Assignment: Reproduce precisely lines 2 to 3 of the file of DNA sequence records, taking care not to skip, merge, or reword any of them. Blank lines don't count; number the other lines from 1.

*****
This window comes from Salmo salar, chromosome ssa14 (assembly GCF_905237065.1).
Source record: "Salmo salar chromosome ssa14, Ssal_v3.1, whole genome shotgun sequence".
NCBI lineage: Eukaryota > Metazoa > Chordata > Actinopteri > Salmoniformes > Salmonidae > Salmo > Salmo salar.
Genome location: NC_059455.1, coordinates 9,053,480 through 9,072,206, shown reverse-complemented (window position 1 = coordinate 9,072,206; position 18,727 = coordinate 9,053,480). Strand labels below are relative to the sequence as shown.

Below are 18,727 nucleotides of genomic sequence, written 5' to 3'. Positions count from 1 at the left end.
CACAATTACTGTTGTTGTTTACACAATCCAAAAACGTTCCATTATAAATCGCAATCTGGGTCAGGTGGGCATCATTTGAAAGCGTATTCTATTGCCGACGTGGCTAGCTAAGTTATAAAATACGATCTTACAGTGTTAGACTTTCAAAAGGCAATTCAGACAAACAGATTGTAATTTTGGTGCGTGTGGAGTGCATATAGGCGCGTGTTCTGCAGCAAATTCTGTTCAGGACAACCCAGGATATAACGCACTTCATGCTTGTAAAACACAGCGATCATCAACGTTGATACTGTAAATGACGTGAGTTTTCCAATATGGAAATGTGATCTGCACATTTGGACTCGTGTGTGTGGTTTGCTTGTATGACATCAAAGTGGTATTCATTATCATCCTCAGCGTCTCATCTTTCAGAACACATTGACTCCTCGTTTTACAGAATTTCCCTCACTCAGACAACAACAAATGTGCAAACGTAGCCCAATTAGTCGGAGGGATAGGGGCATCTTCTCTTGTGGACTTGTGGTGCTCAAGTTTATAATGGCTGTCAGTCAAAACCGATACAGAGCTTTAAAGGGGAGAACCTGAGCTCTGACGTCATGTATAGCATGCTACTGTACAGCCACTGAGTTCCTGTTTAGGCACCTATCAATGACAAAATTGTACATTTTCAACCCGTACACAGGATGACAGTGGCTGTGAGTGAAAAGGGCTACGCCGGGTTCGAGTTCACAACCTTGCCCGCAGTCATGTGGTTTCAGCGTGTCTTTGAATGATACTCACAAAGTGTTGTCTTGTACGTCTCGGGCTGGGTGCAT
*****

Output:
Source record: "Salmo salar chromosome ssa14, Ssal_v3.1, whole genome shotgun sequence".
NCBI lineage: Eukaryota > Metazoa > Chordata > Actinopteri > Salmoniformes > Salmonidae > Salmo > Salmo salar.